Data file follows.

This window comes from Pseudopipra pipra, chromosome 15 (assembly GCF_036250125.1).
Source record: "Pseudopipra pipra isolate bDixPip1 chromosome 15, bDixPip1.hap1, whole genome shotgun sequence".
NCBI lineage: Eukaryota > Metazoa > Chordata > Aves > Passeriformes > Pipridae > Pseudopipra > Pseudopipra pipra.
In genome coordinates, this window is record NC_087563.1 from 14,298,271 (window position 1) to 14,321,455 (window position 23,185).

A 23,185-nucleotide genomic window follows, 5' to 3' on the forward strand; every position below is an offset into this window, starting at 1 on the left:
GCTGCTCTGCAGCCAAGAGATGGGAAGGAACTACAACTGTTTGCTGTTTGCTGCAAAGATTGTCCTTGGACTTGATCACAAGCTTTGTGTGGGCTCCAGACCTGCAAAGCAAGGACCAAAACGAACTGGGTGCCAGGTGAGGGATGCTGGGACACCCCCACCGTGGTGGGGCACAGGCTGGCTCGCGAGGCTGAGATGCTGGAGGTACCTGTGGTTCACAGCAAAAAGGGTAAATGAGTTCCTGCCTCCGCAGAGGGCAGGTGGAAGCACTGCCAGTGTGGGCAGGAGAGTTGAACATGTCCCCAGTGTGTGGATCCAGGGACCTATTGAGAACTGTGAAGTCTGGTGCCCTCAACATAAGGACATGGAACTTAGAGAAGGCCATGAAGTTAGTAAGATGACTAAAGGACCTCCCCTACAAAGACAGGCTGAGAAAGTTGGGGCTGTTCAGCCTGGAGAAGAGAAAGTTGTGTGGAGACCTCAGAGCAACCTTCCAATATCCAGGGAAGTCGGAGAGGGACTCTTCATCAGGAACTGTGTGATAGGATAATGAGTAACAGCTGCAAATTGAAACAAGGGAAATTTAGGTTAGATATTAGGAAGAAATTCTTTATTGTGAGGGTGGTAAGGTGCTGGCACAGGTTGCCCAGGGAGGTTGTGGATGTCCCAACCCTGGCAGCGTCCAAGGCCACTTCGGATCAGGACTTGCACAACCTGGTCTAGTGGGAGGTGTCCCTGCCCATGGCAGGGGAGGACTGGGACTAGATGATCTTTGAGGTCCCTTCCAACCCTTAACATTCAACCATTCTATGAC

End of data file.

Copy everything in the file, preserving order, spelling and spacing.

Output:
This window comes from Pseudopipra pipra, chromosome 15 (assembly GCF_036250125.1).
Source record: "Pseudopipra pipra isolate bDixPip1 chromosome 15, bDixPip1.hap1, whole genome shotgun sequence".
NCBI lineage: Eukaryota > Metazoa > Chordata > Aves > Passeriformes > Pipridae > Pseudopipra > Pseudopipra pipra.
In genome coordinates, this window is record NC_087563.1 from 14,298,271 (window position 1) to 14,321,455 (window position 23,185).

A 23,185-nucleotide genomic window follows, 5' to 3' on the forward strand; every position below is an offset into this window, starting at 1 on the left:
GCTGCTCTGCAGCCAAGAGATGGGAAGGAACTACAACTGTTTGCTGTTTGCTGCAAAGATTGTCCTTGGACTTGATCACAAGCTTTGTGTGGGCTCCAGACCTGCAAAGCAAGGACCAAAACGAACTGGGTGCCAGGTGAGGGATGCTGGGACACCCCCACCGTGGTGGGGCACAGGCTGGCTCGCGAGGCTGAGATGCTGGAGGTACCTGTGGTTCACAGCAAAAAGGGTAAATGAGTTCCTGCCTCCGCAGAGGGCAGGTGGAAGCACTGCCAGTGTGGGCAGGAGAGTTGAACATGTCCCCAGTGTGTGGATCCAGGGACCTATTGAGAACTGTGAAGTCTGGTGCCCTCAACATAAGGACATGGAACTTAGAGAAGGCCATGAAGTTAGTAAGATGACTAAAGGACCTCCCCTACAAAGACAGGCTGAGAAAGTTGGGGCTGTTCAGCCTGGAGAAGAGAAAGTTGTGTGGAGACCTCAGAGCAACCTTCCAATATCCAGGGAAGTCGGAGAGGGACTCTTCATCAGGAACTGTGTGATAGGATAATGAGTAACAGCTGCAAATTGAAACAAGGGAAATTTAGGTTAGATATTAGGAAGAAATTCTTTATTGTGAGGGTGGTAAGGTGCTGGCACAGGTTGCCCAGGGAGGTTGTGGATGTCCCAACCCTGGCAGCGTCCAAGGCCACTTCGGATCAGGACTTGCACAACCTGGTCTAGTGGGAGGTGTCCCTGCCCATGGCAGGGGAGGACTGGGACTAGATGATCTTTGAGGTCCCTTCCAACCCTTAACATTCAACCATTCTATGAC